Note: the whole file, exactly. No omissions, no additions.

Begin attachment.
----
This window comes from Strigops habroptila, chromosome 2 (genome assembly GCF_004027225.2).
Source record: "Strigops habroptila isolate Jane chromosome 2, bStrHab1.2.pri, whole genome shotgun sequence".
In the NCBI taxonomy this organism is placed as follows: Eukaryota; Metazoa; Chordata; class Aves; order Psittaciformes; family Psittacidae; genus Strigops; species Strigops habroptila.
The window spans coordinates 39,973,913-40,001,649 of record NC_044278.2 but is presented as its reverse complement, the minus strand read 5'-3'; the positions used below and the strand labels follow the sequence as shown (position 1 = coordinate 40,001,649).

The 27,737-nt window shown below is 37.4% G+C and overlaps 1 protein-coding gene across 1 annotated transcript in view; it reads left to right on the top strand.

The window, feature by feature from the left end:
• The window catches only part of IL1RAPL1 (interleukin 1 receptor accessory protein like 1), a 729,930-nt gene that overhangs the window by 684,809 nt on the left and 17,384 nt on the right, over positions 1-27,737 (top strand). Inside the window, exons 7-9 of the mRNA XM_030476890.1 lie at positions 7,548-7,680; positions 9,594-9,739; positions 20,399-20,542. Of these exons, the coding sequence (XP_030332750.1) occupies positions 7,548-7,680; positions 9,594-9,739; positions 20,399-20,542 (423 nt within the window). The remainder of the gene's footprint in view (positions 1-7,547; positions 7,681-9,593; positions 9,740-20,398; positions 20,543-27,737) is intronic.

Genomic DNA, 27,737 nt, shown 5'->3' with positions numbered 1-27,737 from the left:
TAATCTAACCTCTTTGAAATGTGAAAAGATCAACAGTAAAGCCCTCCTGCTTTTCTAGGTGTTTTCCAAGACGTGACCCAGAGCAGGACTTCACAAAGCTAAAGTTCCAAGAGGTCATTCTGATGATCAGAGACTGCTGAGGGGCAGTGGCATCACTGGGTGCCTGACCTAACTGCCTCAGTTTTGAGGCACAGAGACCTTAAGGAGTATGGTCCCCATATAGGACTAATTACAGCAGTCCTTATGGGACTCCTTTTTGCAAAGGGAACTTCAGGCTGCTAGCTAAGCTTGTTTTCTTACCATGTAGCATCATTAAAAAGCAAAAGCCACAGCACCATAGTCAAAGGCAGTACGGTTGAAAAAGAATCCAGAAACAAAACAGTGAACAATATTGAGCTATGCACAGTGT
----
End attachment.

This window comes from Strigops habroptila, chromosome 2 (genome assembly GCF_004027225.2).
Source record: "Strigops habroptila isolate Jane chromosome 2, bStrHab1.2.pri, whole genome shotgun sequence".
In the NCBI taxonomy this organism is placed as follows: Eukaryota; Metazoa; Chordata; class Aves; order Psittaciformes; family Psittacidae; genus Strigops; species Strigops habroptila.
The window spans coordinates 39,973,913-40,001,649 of record NC_044278.2 but is presented as its reverse complement, the minus strand read 5'-3'; the positions used below and the strand labels follow the sequence as shown (position 1 = coordinate 40,001,649).

The 27,737-nt window shown below is 37.4% G+C and overlaps 1 protein-coding gene across 1 annotated transcript in view; it reads left to right on the top strand.

The window, feature by feature from the left end:
• The window catches only part of IL1RAPL1 (interleukin 1 receptor accessory protein like 1), a 729,930-nt gene that overhangs the window by 684,809 nt on the left and 17,384 nt on the right, over positions 1-27,737 (top strand). Inside the window, exons 7-9 of the mRNA XM_030476890.1 lie at positions 7,548-7,680; positions 9,594-9,739; positions 20,399-20,542. Of these exons, the coding sequence (XP_030332750.1) occupies positions 7,548-7,680; positions 9,594-9,739; positions 20,399-20,542 (423 nt within the window). The remainder of the gene's footprint in view (positions 1-7,547; positions 7,681-9,593; positions 9,740-20,398; positions 20,543-27,737) is intronic.

Genomic DNA, 27,737 nt, shown 5'->3' with positions numbered 1-27,737 from the left:
TAATCTAACCTCTTTGAAATGTGAAAAGATCAACAGTAAAGCCCTCCTGCTTTTCTAGGTGTTTTCCAAGACGTGACCCAGAGCAGGACTTCACAAAGCTAAAGTTCCAAGAGGTCATTCTGATGATCAGAGACTGCTGAGGGGCAGTGGCATCACTGGGTGCCTGACCTAACTGCCTCAGTTTTGAGGCACAGAGACCTTAAGGAGTATGGTCCCCATATAGGACTAATTACAGCAGTCCTTATGGGACTCCTTTTTGCAAAGGGAACTTCAGGCTGCTAGCTAAGCTTGTTTTCTTACCATGTAGCATCATTAAAAAGCAAAAGCCACAGCACCATAGTCAAAGGCAGTACGGTTGAAAAAGAATCCAGAAACAAAACAGTGAACAATATTGAGCTATGCACAGTGT